According to the Navy Times article in th link below, the Navy is going to stand-up a fourth riverine squadron. It is reported that this will be a naval reserve unit. Notice how the existing squadron dets have been redeployed inside Iraq. The boats are typically taken out of water and trailered to a new location. I do not know if that scenario will continue in Basra?
By Andrew Scutro - Staff writer
Posted : Monday Oct 19, 2009 15:12:49 EDT
Top Navy leaders hope to add a fourth riverine squadron in the coming years, which would be the first major expansion for the force created almost four years ago.
“You may in the future see an increase in riverine capability,” Chief of Naval Operations Adm. Gary Roughead told Navy Times during an Oct. 13 interview.
He said the commitment to maintain one squadron in Iraq that began in spring 2007 keeps the force from more engagement with other navies.
“I’ve tried to do some training with some international partners, [but] we don’t have the flexibility or the capacity to do that sort of thing,” he said. “So I am looking to bump it up a little bit.”
The Navy reclaimed the riverine mission from the Marine Corps following the 2006 Quadrennial Defense Review. Marines had been operating small-boat forces in Iraq before the decision.
Today, the Navy operates three squadrons of about 225 sailors and 12 boats each. They are overseen by Riverine Group 1, based at Little Creek, Va.
Capt. Anthony Krueger, the group’s commodore, confirmed that the force is expecting to grow.
“As part of QDR  and in talks inside the Pentagon, there is discussion of, should we have a fourth riverine squadron,” he said.
All three squadrons have deployed to Iraq. Squadron 1 has been there twice, Squadron 2 is on its second tour and Squadron 3 is preparing to make its second trip.
Krueger said there are no plans to change the rotation schedule. But regardless of whether tours in Iraq continue, Krueger said the demand for the units from combatant commanders remains constant.
“I don’t think we’ll be lacking for work post-Iraq,” he said.
Krueger said sailors from the riverine group and Naval Special Warfare Group 4, which runs its own boat units, are developing a training and capability plan for the Mexican navy. Likewise, riverine forces are scheduled to go to the western Pacific to train with counterparts from Thailand, Singapore, Brunei and the Philippines for an upcoming exercise.
“That will be our entry into that theater,” Krueger said.
The deployed riverines, which had been operating mostly on the Euphrates River above and below the Hadithah Dam in western Iraq, have moved to the area around Basra in the south after turning over the patrol mission in Anbar province to Iraqi forces.
Riverine Squadron 2, which is still in Iraq, made the move south at the end of the summer. It had been working with Anbar province-based Marines, and now will operate with Army units in the area. Right now, that includes elements of the Minnesota National Guard’s 34th Infantry Division.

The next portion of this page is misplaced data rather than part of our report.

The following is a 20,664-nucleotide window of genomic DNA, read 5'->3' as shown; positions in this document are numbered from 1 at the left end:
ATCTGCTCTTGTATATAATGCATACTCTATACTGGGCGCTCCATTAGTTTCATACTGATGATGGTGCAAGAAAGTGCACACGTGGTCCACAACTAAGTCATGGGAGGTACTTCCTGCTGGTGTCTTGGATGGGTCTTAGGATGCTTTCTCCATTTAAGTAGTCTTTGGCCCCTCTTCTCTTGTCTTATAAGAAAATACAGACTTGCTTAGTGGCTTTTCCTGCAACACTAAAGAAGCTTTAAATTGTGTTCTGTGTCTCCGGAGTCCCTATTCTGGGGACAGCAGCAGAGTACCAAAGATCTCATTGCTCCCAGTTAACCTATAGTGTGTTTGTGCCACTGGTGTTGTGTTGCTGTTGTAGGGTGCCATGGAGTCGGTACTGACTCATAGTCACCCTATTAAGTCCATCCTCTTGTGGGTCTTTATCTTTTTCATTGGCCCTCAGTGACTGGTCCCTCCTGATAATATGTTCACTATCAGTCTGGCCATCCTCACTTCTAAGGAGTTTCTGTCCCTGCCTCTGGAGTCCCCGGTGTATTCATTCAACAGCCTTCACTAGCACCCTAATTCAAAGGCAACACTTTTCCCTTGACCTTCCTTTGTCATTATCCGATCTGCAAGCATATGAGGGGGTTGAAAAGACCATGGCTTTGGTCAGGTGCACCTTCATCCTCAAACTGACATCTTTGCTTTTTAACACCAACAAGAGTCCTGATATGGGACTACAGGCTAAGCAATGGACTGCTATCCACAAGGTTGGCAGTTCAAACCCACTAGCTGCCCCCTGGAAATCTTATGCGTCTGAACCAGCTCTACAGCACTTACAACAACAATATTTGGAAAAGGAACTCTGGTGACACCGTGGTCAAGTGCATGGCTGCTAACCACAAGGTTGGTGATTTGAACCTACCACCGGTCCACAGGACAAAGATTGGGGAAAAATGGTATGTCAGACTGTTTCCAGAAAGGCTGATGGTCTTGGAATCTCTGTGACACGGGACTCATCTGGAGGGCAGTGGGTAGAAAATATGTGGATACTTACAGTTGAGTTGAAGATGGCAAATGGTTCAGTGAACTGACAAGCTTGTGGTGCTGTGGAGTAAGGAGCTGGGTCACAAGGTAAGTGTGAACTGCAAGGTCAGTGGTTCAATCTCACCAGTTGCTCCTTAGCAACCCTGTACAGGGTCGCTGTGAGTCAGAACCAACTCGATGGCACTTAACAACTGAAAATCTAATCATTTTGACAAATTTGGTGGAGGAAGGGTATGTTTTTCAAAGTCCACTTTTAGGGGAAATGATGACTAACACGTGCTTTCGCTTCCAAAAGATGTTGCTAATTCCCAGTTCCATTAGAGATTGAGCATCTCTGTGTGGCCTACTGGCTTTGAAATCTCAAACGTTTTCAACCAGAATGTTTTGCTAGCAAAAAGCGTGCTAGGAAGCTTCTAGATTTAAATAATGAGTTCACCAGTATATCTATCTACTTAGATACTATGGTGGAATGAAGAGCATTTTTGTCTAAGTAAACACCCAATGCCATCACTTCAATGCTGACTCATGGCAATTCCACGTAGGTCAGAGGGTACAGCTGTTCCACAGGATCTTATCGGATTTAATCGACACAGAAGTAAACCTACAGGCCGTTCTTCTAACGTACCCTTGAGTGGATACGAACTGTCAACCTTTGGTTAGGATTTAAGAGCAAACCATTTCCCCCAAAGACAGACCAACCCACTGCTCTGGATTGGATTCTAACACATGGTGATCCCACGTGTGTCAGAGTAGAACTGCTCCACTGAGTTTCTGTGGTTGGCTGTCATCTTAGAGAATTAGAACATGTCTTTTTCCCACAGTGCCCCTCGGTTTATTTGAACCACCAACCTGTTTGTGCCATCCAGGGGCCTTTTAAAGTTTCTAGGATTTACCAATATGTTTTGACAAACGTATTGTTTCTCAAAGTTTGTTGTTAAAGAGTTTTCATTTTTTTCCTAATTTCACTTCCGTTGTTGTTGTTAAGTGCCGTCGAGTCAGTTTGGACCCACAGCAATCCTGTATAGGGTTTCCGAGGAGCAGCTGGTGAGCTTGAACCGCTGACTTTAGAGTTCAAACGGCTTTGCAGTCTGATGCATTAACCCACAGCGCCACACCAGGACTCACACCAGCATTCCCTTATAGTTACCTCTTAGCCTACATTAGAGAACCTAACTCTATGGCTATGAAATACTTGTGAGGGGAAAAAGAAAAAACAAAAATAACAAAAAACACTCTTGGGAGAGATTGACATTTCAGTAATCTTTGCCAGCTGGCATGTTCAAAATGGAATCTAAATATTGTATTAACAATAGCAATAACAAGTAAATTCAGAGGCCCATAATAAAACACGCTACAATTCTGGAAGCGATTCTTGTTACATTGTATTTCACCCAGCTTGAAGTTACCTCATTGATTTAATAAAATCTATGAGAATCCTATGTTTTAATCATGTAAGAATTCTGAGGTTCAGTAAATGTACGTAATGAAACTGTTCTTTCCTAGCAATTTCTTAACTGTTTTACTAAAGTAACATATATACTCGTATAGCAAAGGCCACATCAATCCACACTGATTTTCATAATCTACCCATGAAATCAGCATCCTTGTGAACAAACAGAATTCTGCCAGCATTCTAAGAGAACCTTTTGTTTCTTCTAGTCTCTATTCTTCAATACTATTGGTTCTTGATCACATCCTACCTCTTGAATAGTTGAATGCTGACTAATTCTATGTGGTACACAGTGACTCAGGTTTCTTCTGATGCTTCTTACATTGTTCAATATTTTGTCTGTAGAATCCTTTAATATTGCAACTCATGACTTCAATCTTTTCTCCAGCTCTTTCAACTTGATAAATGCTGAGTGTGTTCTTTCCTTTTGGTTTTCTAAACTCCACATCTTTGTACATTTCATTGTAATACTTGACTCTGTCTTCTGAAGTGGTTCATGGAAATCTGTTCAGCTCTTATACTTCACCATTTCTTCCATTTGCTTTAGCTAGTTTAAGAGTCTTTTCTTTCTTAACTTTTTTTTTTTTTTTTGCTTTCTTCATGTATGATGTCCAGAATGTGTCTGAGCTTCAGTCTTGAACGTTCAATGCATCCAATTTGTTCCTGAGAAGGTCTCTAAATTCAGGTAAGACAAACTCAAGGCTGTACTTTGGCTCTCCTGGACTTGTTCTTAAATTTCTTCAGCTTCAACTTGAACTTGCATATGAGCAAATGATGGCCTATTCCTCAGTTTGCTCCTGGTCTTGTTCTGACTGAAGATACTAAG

“We’re essentially working for the Army now,” he said.
Krueger said the riverine units operate in the Shatt-al-Arab, the waterway that separates Iraq from Iran. He would not elaborate on the types of missions they conduct.
In June 2004, eight British sailors operating on small boats in the Shatt-al-Arab were captured by Iranian forces after being accused of crossing out of Iraqi waters. The sailors were released.
Krueger said the relocation was not related to the withdrawal of British forces from the area earlier this year.
“That was just one of those coincidences in timing,” he said.
With the U.S. expected to pull most of its troops out of the country, the riverines are focused on turning over their missions to Iraqis. Krueger said the sailors work closely with the coastal border guard units and riverine security police.
“The biggest challenge right now has been our shift in operational areas in Iraq.”
One riverine craft was recently destroyed by a roadside bomb while being towed. No one was injured."
NOW lets see how much funding our new riverines will get? And if they get new boats. They have been around long enough now to be in the base budget aka Where's the beef?
By Lance M. Bacon - Staff writer
Posted : Wednesday Mar 3, 2010 11:28:53 EST
VIRGINIA BEACH, Va. – The Navy plans to increase its riverine force, Rear Adm. Carol Pottenger, commander of Navy Expeditionary Combat Command, told hundreds of military and industry leaders Tuesday at the fourth annual Naval Expeditionary Forces Symposium and Expo.
The increase, which is included in the Quadrennial Defense Review, would boost the force from three to four squadrons. Each squadron has 224 sailors and officers. Pottenger said she would expect to see the manning boost in fiscal 2011, but said the specific ways the sailors would be used is under review.
Though the riverine force represents only 2.5 percent of NECC’s operating forces, it remains in high demand. It is exclusively used in Iraq, where it provides maritime security and interdiction along 3,700 miles of brown and green waterways, and has trained 778 Iraqi security forces personnel to do the same. The squadrons have conducted 2,300 missions in the past 2½ years. Typically, one squadron is deployed while one prepares for deployment and another stands down from deployment.
Though the planned withdrawal from Iraq will bring this mission to a close, all other combatant commanders already have standing requests with the riverine force to meet needs in their respective regions, Pottenger said.
Part and particle of the announcement above that there woulld be a fourth RivRon is funding. One would have to research the OM&N and the SCN budget books to find the fund line. I would assume the bucks are there for the fourth?